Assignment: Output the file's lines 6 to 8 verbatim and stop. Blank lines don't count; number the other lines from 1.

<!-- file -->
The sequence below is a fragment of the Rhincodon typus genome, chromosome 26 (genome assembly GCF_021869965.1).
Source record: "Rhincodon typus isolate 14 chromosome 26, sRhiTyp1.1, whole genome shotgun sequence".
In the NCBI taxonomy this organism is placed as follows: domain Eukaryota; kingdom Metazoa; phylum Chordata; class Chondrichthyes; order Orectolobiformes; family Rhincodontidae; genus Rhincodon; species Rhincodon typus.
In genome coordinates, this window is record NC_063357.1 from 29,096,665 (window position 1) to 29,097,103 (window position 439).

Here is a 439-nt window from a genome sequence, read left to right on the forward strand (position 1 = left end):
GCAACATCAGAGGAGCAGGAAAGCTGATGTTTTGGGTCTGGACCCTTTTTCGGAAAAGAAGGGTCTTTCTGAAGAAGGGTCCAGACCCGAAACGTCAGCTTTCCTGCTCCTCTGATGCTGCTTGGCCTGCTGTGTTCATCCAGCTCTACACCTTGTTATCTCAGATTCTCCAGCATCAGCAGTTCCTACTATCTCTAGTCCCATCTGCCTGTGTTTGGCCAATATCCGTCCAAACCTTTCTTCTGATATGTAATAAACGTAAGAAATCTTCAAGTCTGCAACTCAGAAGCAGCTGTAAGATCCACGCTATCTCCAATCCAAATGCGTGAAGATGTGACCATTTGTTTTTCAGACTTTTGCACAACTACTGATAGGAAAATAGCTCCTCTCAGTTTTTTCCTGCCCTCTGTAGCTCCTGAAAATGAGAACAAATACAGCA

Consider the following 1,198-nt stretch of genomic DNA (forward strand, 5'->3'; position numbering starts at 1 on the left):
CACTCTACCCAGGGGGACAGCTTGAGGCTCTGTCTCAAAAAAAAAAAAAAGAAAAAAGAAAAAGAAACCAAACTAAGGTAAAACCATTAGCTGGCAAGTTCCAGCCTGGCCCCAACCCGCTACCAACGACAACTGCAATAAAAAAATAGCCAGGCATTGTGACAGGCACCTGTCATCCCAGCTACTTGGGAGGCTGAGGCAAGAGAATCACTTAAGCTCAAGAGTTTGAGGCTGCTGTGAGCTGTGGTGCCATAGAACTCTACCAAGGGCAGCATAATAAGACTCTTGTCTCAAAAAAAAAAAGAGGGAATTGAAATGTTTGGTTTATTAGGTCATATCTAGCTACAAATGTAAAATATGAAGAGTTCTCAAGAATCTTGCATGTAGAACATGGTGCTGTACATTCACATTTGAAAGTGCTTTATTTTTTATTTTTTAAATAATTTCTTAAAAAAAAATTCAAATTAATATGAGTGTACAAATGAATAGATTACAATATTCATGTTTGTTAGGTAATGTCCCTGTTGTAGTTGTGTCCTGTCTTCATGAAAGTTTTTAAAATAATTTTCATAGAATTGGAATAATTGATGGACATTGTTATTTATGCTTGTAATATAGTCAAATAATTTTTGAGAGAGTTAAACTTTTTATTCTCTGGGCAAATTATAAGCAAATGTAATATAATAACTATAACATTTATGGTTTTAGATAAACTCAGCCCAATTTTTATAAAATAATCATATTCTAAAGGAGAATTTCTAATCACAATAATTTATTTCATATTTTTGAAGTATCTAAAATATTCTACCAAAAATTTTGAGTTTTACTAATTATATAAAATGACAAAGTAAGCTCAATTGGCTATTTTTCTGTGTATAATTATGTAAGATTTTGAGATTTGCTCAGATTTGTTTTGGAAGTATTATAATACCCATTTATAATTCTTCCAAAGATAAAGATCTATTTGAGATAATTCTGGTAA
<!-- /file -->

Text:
GCAACATCAGAGGAGCAGGAAAGCTGATGTTTTGGGTCTGGACCCTTTTTCGGAAAAGAAGGGTCTTTCTGAAGAAGGGTCCAGACCCGAAACGTCAGCTTTCCTGCTCCTCTGATGCTGCTTGGCCTGCTGTGTTCATCCAGCTCTACACCTTGTTATCTCAGATTCTCCAGCATCAGCAGTTCCTACTATCTCTAGTCCCATCTGCCTGTGTTTGGCCAATATCCGTCCAAACCTTTCTTCTGATATGTAATAAACGTAAGAAATCTTCAAGTCTGCAACTCAGAAGCAGCTGTAAGATCCACGCTATCTCCAATCCAAATGCGTGAAGATGTGACCATTTGTTTTTCAGACTTTTGCACAACTACTGATAGGAAAATAGCTCCTCTCAGTTTTTTCCTGCCCTCTGTAGCTCCTGAAAATGAGAACAAATACAGCA

Consider the following 1,198-nt stretch of genomic DNA (forward strand, 5'->3'; position numbering starts at 1 on the left):
CACTCTACCCAGGGGGACAGCTTGAGGCTCTGTCTCAAAAAAAAAAAAAAGAAAAAAGAAAAAGAAACCAAACTAAGGTAAAACCATTAGCTGGCAAGTTCCAGCCTGGCCCCAACCCGCTACCAACGACAACTGCAATAAAAAAATAGCCAGGCATTGTGACAGGCACCTGTCATCCCAGCTACTTGGGAGGCTGAGGCAAGAGAATCACTTAAGCTCAAGAGTTTGAGGCTGCTGTGAGCTGTGGTGCCATAGAACTCTACCAAGGGCAGCATAATAAGACTCTTGTCTCAAAAAAAAAAAGAGGGAATTGAAATGTTTGGTTTATTAGGTCATATCTAGCTACAAATGTAAAATATGAAGAGTTCTCAAGAATCTTGCATGTAGAACATGGTGCTGTACATTCACATTTGAAAGTGCTTTATTTTTTATTTTTTAAATAATTTCTTAAAAAAAAATTCAAATTAATATGAGTGTACAAATGAATAGATTACAATATTCATGTTTGTTAGGTAATGTCCCTGTTGTAGTTGTGTCCTGTCTTCATGAAAGTTTTTAAAATAATTTTCATAGAATTGGAATAATTGATGGACATTGTTATTTATGCTTGTAATATAGTCAAATAATTTTTGAGAGAGTTAAACTTTTTATTCTCTGGGCAAATTATAAGCAAATGTAATATAATAACTATAACATTTATGGTTTTAGATAAACTCAGCCCAATTTTTATAAAATAATCATATTCTAAAGGAGAATTTCTAATCACAATAATTTATTTCATATTTTTGAAGTATCTAAAATATTCTACCAAAAATTTTGAGTTTTACTAATTATATAAAATGACAAAGTAAGCTCAATTGGCTATTTTTCTGTGTATAATTATGTAAGATTTTGAGATTTGCTCAGATTTGTTTTGGAAGTATTATAATACCCATTTATAATTCTTCCAAAGATAAAGATCTATTTGAGATAATTCTGGTAA